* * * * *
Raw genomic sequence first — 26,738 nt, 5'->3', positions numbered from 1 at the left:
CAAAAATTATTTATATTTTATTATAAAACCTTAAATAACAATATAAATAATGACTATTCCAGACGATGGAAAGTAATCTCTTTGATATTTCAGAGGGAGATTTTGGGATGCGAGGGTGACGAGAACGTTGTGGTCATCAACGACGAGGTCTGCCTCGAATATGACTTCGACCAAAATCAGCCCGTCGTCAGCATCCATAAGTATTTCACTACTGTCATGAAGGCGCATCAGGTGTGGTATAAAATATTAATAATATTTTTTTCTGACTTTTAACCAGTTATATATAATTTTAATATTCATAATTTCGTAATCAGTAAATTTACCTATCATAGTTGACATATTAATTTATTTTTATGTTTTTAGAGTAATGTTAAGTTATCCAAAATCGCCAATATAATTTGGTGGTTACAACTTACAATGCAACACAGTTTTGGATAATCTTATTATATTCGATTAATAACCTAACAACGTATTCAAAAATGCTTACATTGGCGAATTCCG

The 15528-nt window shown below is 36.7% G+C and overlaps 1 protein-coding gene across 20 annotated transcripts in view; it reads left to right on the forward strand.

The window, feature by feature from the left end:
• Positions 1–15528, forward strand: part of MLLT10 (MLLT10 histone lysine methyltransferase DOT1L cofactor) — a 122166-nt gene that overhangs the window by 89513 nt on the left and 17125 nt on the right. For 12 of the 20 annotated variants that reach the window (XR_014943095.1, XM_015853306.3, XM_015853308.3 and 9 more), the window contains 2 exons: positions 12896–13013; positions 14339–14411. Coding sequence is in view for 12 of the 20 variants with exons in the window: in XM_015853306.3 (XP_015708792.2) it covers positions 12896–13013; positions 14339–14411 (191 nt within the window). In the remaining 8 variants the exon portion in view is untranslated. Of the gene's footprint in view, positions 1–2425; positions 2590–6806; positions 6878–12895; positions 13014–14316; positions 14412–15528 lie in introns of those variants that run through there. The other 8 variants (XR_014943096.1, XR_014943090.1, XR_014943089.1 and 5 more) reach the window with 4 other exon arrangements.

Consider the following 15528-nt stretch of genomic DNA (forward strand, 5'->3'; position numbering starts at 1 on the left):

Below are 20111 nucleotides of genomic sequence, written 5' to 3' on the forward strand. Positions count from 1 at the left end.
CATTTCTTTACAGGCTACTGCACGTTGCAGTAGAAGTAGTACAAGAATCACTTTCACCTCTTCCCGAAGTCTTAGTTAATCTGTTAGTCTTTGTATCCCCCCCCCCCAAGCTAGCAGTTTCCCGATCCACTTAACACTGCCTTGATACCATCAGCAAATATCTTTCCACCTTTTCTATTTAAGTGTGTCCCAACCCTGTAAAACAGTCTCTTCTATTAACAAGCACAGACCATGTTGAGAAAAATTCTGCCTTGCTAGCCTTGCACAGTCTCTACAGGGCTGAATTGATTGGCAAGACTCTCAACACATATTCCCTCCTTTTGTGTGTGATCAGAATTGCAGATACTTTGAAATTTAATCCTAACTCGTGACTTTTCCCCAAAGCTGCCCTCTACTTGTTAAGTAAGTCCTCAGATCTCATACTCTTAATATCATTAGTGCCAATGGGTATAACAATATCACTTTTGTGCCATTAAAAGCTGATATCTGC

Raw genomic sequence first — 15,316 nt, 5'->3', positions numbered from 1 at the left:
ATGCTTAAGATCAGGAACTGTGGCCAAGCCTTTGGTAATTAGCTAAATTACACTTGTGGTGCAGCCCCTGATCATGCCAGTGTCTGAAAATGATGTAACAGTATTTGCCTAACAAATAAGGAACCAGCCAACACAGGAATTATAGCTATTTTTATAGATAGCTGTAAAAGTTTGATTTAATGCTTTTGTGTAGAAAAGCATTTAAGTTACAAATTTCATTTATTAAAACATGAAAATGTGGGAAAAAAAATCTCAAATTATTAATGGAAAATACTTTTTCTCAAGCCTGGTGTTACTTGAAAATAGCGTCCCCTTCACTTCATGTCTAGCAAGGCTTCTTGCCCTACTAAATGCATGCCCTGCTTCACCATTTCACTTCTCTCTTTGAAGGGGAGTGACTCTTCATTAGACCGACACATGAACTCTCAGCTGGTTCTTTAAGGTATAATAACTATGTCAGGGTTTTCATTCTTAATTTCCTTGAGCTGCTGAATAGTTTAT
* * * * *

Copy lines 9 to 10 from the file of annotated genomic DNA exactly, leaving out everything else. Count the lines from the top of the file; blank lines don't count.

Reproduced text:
Raw genomic sequence first — 15,316 nt, 5'->3', positions numbered from 1 at the left:
ATGCTTAAGATCAGGAACTGTGGCCAAGCCTTTGGTAATTAGCTAAATTACACTTGTGGTGCAGCCCCTGATCATGCCAGTGTCTGAAAATGATGTAACAGTATTTGCCTAACAAATAAGGAACCAGCCAACACAGGAATTATAGCTATTTTTATAGATAGCTGTAAAAGTTTGATTTAATGCTTTTGTGTAGAAAAGCATTTAAGTTACAAATTTCATTTATTAAAACATGAAAATGTGGGAAAAAAAATCTCAAATTATTAATGGAAAATACTTTTTCTCAAGCCTGGTGTTACTTGAAAATAGCGTCCCCTTCACTTCATGTCTAGCAAGGCTTCTTGCCCTACTAAATGCATGCCCTGCTTCACCATTTCACTTCTCTCTTTGAAGGGGAGTGACTCTTCATTAGACCGACACATGAACTCTCAGCTGGTTCTTTAAGGTATAATAACTATGTCAGGGTTTTCATTCTTAATTTCCTTGAGCTGCTGAATAGTTTAT